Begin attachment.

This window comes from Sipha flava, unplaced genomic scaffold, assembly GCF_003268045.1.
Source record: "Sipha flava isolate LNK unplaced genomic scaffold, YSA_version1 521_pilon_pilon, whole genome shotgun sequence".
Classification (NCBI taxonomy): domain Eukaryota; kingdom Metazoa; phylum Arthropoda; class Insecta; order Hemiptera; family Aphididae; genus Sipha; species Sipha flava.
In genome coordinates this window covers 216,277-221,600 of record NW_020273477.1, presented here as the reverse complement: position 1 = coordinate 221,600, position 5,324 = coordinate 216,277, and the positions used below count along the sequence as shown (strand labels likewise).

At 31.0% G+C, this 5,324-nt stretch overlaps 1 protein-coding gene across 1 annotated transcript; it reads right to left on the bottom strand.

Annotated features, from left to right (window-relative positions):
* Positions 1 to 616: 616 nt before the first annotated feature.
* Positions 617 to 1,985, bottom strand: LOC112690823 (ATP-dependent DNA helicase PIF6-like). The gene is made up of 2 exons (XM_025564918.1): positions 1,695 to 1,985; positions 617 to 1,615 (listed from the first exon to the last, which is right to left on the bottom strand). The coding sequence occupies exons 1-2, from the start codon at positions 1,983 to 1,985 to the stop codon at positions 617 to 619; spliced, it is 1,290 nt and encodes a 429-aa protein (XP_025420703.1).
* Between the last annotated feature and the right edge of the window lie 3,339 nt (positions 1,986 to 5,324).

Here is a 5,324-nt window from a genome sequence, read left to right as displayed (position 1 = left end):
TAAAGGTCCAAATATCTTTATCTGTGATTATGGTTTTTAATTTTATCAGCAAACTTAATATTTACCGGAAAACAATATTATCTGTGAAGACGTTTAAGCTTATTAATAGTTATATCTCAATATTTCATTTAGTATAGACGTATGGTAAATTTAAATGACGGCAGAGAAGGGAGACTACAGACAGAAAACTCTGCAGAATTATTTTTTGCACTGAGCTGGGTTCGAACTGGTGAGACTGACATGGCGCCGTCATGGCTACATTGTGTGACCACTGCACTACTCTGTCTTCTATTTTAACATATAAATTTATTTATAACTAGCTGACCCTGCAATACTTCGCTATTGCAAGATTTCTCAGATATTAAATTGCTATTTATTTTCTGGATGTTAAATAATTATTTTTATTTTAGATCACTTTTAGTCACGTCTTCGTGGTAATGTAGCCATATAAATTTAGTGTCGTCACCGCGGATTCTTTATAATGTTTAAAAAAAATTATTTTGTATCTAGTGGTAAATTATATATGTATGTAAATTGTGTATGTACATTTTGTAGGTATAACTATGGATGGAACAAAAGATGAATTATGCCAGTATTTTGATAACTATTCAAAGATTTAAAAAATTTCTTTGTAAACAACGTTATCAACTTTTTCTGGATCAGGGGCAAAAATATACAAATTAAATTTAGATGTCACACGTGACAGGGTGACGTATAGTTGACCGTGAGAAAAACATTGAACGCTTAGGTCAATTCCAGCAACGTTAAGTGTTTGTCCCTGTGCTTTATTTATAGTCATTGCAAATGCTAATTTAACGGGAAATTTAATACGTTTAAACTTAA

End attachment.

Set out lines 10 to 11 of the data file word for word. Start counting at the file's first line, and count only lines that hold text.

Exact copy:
Here is a 5,324-nt window from a genome sequence, read left to right as displayed (position 1 = left end):
TAAAGGTCCAAATATCTTTATCTGTGATTATGGTTTTTAATTTTATCAGCAAACTTAATATTTACCGGAAAACAATATTATCTGTGAAGACGTTTAAGCTTATTAATAGTTATATCTCAATATTTCATTTAGTATAGACGTATGGTAAATTTAAATGACGGCAGAGAAGGGAGACTACAGACAGAAAACTCTGCAGAATTATTTTTTGCACTGAGCTGGGTTCGAACTGGTGAGACTGACATGGCGCCGTCATGGCTACATTGTGTGACCACTGCACTACTCTGTCTTCTATTTTAACATATAAATTTATTTATAACTAGCTGACCCTGCAATACTTCGCTATTGCAAGATTTCTCAGATATTAAATTGCTATTTATTTTCTGGATGTTAAATAATTATTTTTATTTTAGATCACTTTTAGTCACGTCTTCGTGGTAATGTAGCCATATAAATTTAGTGTCGTCACCGCGGATTCTTTATAATGTTTAAAAAAAATTATTTTGTATCTAGTGGTAAATTATATATGTATGTAAATTGTGTATGTACATTTTGTAGGTATAACTATGGATGGAACAAAAGATGAATTATGCCAGTATTTTGATAACTATTCAAAGATTTAAAAAATTTCTTTGTAAACAACGTTATCAACTTTTTCTGGATCAGGGGCAAAAATATACAAATTAAATTTAGATGTCACACGTGACAGGGTGACGTATAGTTGACCGTGAGAAAAACATTGAACGCTTAGGTCAATTCCAGCAACGTTAAGTGTTTGTCCCTGTGCTTTATTTATAGTCATTGCAAATGCTAATTTAACGGGAAATTTAATACGTTTAAACTTAA